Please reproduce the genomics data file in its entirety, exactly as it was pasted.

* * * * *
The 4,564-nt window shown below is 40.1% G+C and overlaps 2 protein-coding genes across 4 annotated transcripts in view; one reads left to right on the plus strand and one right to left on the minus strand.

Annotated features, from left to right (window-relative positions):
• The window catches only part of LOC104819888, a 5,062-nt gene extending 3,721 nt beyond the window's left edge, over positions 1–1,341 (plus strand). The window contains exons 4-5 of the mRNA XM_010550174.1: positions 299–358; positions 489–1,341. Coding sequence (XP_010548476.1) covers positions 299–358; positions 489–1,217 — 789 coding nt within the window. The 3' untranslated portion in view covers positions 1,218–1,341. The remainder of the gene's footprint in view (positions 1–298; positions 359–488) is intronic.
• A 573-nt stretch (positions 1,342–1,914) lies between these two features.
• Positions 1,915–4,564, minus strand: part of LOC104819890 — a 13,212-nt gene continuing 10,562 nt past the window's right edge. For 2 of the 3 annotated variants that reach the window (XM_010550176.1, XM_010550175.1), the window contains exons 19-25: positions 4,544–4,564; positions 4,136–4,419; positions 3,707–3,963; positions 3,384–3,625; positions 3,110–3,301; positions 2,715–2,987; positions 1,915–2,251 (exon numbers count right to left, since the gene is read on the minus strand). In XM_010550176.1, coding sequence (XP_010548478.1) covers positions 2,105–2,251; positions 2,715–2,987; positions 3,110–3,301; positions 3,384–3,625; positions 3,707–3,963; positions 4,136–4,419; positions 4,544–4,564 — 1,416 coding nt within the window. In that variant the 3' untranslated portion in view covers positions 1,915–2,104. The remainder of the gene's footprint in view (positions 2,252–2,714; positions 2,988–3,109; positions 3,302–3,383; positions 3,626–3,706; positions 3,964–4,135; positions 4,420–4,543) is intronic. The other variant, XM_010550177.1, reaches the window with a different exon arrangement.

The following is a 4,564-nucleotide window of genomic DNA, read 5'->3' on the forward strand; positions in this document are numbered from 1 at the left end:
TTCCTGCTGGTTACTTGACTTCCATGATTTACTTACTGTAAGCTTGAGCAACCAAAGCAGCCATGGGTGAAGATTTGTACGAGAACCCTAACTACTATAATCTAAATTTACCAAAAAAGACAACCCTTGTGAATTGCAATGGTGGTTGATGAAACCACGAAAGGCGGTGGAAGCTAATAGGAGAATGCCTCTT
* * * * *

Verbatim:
The 4,564-nt window shown below is 40.1% G+C and overlaps 2 protein-coding genes across 4 annotated transcripts in view; one reads left to right on the plus strand and one right to left on the minus strand.

Annotated features, from left to right (window-relative positions):
• The window catches only part of LOC104819888, a 5,062-nt gene extending 3,721 nt beyond the window's left edge, over positions 1–1,341 (plus strand). The window contains exons 4-5 of the mRNA XM_010550174.1: positions 299–358; positions 489–1,341. Coding sequence (XP_010548476.1) covers positions 299–358; positions 489–1,217 — 789 coding nt within the window. The 3' untranslated portion in view covers positions 1,218–1,341. The remainder of the gene's footprint in view (positions 1–298; positions 359–488) is intronic.
• A 573-nt stretch (positions 1,342–1,914) lies between these two features.
• Positions 1,915–4,564, minus strand: part of LOC104819890 — a 13,212-nt gene continuing 10,562 nt past the window's right edge. For 2 of the 3 annotated variants that reach the window (XM_010550176.1, XM_010550175.1), the window contains exons 19-25: positions 4,544–4,564; positions 4,136–4,419; positions 3,707–3,963; positions 3,384–3,625; positions 3,110–3,301; positions 2,715–2,987; positions 1,915–2,251 (exon numbers count right to left, since the gene is read on the minus strand). In XM_010550176.1, coding sequence (XP_010548478.1) covers positions 2,105–2,251; positions 2,715–2,987; positions 3,110–3,301; positions 3,384–3,625; positions 3,707–3,963; positions 4,136–4,419; positions 4,544–4,564 — 1,416 coding nt within the window. In that variant the 3' untranslated portion in view covers positions 1,915–2,104. The remainder of the gene's footprint in view (positions 2,252–2,714; positions 2,988–3,109; positions 3,302–3,383; positions 3,626–3,706; positions 3,964–4,135; positions 4,420–4,543) is intronic. The other variant, XM_010550177.1, reaches the window with a different exon arrangement.

The following is a 4,564-nucleotide window of genomic DNA, read 5'->3' on the forward strand; positions in this document are numbered from 1 at the left end:
TTCCTGCTGGTTACTTGACTTCCATGATTTACTTACTGTAAGCTTGAGCAACCAAAGCAGCCATGGGTGAAGATTTGTACGAGAACCCTAACTACTATAATCTAAATTTACCAAAAAAGACAACCCTTGTGAATTGCAATGGTGGTTGATGAAACCACGAAAGGCGGTGGAAGCTAATAGGAGAATGCCTCTT